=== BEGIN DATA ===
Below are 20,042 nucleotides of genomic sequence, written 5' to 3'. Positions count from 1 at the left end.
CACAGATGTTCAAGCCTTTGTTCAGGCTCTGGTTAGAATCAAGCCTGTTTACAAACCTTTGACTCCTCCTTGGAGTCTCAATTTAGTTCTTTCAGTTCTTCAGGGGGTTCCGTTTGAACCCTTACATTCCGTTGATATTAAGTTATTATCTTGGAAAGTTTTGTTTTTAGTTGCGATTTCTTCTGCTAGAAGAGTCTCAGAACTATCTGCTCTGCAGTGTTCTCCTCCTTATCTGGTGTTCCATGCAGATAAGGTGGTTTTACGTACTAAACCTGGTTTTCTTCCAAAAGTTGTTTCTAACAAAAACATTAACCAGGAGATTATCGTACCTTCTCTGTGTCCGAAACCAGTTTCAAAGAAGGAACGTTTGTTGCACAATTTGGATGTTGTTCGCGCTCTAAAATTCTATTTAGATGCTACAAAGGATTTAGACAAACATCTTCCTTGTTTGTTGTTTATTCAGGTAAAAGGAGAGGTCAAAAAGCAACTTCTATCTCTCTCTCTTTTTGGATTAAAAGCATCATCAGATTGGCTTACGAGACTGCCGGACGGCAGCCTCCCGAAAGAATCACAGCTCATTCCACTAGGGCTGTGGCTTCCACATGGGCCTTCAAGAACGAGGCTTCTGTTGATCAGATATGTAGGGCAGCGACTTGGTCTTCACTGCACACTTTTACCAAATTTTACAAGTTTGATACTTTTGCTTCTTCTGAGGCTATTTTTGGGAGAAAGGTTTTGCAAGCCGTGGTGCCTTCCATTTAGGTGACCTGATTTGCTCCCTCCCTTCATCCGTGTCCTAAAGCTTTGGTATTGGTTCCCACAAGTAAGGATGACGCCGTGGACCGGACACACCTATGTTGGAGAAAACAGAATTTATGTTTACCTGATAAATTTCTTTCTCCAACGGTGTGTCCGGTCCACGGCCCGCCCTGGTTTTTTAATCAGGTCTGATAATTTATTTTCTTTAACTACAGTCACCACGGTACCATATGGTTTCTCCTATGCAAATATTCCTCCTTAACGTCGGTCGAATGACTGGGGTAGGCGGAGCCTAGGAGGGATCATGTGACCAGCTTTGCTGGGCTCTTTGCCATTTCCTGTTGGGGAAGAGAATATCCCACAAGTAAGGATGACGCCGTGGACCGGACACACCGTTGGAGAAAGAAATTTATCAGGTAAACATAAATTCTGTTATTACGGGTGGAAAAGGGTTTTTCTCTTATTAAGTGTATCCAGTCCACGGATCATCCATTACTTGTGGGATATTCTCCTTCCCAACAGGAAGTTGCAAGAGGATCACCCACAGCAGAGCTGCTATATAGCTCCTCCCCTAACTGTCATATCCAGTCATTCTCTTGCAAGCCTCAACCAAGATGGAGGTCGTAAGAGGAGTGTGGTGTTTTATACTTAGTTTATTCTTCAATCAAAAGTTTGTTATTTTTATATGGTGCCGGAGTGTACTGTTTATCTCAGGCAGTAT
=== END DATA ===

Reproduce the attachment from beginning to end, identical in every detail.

Below are 20,042 nucleotides of genomic sequence, written 5' to 3'. Positions count from 1 at the left end.
CACAGATGTTCAAGCCTTTGTTCAGGCTCTGGTTAGAATCAAGCCTGTTTACAAACCTTTGACTCCTCCTTGGAGTCTCAATTTAGTTCTTTCAGTTCTTCAGGGGGTTCCGTTTGAACCCTTACATTCCGTTGATATTAAGTTATTATCTTGGAAAGTTTTGTTTTTAGTTGCGATTTCTTCTGCTAGAAGAGTCTCAGAACTATCTGCTCTGCAGTGTTCTCCTCCTTATCTGGTGTTCCATGCAGATAAGGTGGTTTTACGTACTAAACCTGGTTTTCTTCCAAAAGTTGTTTCTAACAAAAACATTAACCAGGAGATTATCGTACCTTCTCTGTGTCCGAAACCAGTTTCAAAGAAGGAACGTTTGTTGCACAATTTGGATGTTGTTCGCGCTCTAAAATTCTATTTAGATGCTACAAAGGATTTAGACAAACATCTTCCTTGTTTGTTGTTTATTCAGGTAAAAGGAGAGGTCAAAAAGCAACTTCTATCTCTCTCTCTTTTTGGATTAAAAGCATCATCAGATTGGCTTACGAGACTGCCGGACGGCAGCCTCCCGAAAGAATCACAGCTCATTCCACTAGGGCTGTGGCTTCCACATGGGCCTTCAAGAACGAGGCTTCTGTTGATCAGATATGTAGGGCAGCGACTTGGTCTTCACTGCACACTTTTACCAAATTTTACAAGTTTGATACTTTTGCTTCTTCTGAGGCTATTTTTGGGAGAAAGGTTTTGCAAGCCGTGGTGCCTTCCATTTAGGTGACCTGATTTGCTCCCTCCCTTCATCCGTGTCCTAAAGCTTTGGTATTGGTTCCCACAAGTAAGGATGACGCCGTGGACCGGACACACCTATGTTGGAGAAAACAGAATTTATGTTTACCTGATAAATTTCTTTCTCCAACGGTGTGTCCGGTCCACGGCCCGCCCTGGTTTTTTAATCAGGTCTGATAATTTATTTTCTTTAACTACAGTCACCACGGTACCATATGGTTTCTCCTATGCAAATATTCCTCCTTAACGTCGGTCGAATGACTGGGGTAGGCGGAGCCTAGGAGGGATCATGTGACCAGCTTTGCTGGGCTCTTTGCCATTTCCTGTTGGGGAAGAGAATATCCCACAAGTAAGGATGACGCCGTGGACCGGACACACCGTTGGAGAAAGAAATTTATCAGGTAAACATAAATTCTGTTATTACGGGTGGAAAAGGGTTTTTCTCTTATTAAGTGTATCCAGTCCACGGATCATCCATTACTTGTGGGATATTCTCCTTCCCAACAGGAAGTTGCAAGAGGATCACCCACAGCAGAGCTGCTATATAGCTCCTCCCCTAACTGTCATATCCAGTCATTCTCTTGCAAGCCTCAACCAAGATGGAGGTCGTAAGAGGAGTGTGGTGTTTTATACTTAGTTTATTCTTCAATCAAAAGTTTGTTATTTTTATATGGTGCCGGAGTGTACTGTTTATCTCAGGCAGTAT